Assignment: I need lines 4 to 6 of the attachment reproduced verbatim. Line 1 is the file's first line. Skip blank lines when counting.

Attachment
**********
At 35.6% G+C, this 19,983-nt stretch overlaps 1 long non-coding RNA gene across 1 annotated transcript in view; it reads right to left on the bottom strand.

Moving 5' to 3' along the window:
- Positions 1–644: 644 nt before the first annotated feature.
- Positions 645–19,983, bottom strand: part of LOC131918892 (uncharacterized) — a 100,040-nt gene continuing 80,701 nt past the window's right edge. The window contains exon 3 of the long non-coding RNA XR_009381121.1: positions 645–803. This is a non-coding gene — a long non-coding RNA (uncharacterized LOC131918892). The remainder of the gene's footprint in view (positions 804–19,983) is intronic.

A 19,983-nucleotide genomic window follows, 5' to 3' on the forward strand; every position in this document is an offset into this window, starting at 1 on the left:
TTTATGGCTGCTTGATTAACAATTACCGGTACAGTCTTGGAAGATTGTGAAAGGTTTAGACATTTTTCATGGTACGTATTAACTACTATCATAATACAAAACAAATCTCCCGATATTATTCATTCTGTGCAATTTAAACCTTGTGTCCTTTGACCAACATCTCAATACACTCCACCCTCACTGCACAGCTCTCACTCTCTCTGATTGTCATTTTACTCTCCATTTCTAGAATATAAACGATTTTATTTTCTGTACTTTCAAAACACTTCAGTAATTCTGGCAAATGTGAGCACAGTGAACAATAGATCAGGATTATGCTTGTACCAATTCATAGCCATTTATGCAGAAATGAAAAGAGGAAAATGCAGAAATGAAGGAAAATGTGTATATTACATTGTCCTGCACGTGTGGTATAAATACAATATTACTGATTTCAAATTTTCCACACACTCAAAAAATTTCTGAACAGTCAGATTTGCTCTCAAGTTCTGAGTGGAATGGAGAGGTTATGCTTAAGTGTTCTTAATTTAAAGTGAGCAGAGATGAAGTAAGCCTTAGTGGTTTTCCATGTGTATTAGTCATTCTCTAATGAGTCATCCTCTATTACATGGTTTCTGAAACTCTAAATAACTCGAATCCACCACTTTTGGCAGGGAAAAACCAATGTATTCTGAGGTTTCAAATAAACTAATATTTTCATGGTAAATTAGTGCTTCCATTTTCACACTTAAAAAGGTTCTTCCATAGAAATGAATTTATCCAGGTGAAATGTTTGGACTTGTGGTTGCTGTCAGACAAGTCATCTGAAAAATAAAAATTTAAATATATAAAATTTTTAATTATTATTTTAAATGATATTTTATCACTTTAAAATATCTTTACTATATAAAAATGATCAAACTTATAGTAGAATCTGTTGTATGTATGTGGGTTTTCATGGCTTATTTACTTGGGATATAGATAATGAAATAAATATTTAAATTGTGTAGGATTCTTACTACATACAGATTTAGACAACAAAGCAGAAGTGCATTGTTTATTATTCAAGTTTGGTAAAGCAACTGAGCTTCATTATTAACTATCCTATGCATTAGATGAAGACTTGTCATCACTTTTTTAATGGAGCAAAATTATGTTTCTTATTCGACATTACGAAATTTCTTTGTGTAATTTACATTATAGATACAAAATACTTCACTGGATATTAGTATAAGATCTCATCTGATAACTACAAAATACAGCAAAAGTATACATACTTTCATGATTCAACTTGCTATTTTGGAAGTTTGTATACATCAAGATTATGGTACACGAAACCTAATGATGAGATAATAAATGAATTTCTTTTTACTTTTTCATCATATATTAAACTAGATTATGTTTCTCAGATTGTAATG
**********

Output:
- Positions 645–19,983, bottom strand: part of LOC131918892 (uncharacterized) — a 100,040-nt gene continuing 80,701 nt past the window's right edge. The window contains exon 3 of the long non-coding RNA XR_009381121.1: positions 645–803. This is a non-coding gene — a long non-coding RNA (uncharacterized LOC131918892). The remainder of the gene's footprint in view (positions 804–19,983) is intronic.

A 19,983-nucleotide genomic window follows, 5' to 3' on the forward strand; every position in this document is an offset into this window, starting at 1 on the left:
TTTATGGCTGCTTGATTAACAATTACCGGTACAGTCTTGGAAGATTGTGAAAGGTTTAGACATTTTTCATGGTACGTATTAACTACTATCATAATACAAAACAAATCTCCCGATATTATTCATTCTGTGCAATTTAAACCTTGTGTCCTTTGACCAACATCTCAATACACTCCACCCTCACTGCACAGCTCTCACTCTCTCTGATTGTCATTTTACTCTCCATTTCTAGAATATAAACGATTTTATTTTCTGTACTTTCAAAACACTTCAGTAATTCTGGCAAATGTGAGCACAGTGAACAATAGATCAGGATTATGCTTGTACCAATTCATAGCCATTTATGCAGAAATGAAAAGAGGAAAATGCAGAAATGAAGGAAAATGTGTATATTACATTGTCCTGCACGTGTGGTATAAATACAATATTACTGATTTCAAATTTTCCACACACTCAAAAAATTTCTGAACAGTCAGATTTGCTCTCAAGTTCTGAGTGGAATGGAGAGGTTATGCTTAAGTGTTCTTAATTTAAAGTGAGCAGAGATGAAGTAAGCCTTAGTGGTTTTCCATGTGTATTAGTCATTCTCTAATGAGTCATCCTCTATTACATGGTTTCTGAAACTCTAAATAACTCGAATCCACCACTTTTGGCAGGGAAAAACCAATGTATTCTGAGGTTTCAAATAAACTAATATTTTCATGGTAAATTAGTGCTTCCATTTTCACACTTAAAAAGGTTCTTCCATAGAAATGAATTTATCCAGGTGAAATGTTTGGACTTGTGGTTGCTGTCAGACAAGTCATCTGAAAAATAAAAATTTAAATATATAAAATTTTTAATTATTATTTTAAATGATATTTTATCACTTTAAAATATCTTTACTATATAAAAATGATCAAACTTATAGTAGAATCTGTTGTATGTATGTGGGTTTTCATGGCTTATTTACTTGGGATATAGATAATGAAATAAATATTTAAATTGTGTAGGATTCTTACTACATACAGATTTAGACAACAAAGCAGAAGTGCATTGTTTATTATTCAAGTTTGGTAAAGCAACTGAGCTTCATTATTAACTATCCTATGCATTAGATGAAGACTTGTCATCACTTTTTTAATGGAGCAAAATTATGTTTCTTATTCGACATTACGAAATTTCTTTGTGTAATTTACATTATAGATACAAAATACTTCACTGGATATTAGTATAAGATCTCATCTGATAACTACAAAATACAGCAAAAGTATACATACTTTCATGATTCAACTTGCTATTTTGGAAGTTTGTATACATCAAGATTATGGTACACGAAACCTAATGATGAGATAATAAATGAATTTCTTTTTACTTTTTCATCATATATTAAACTAGATTATGTTTCTCAGATTGTAATG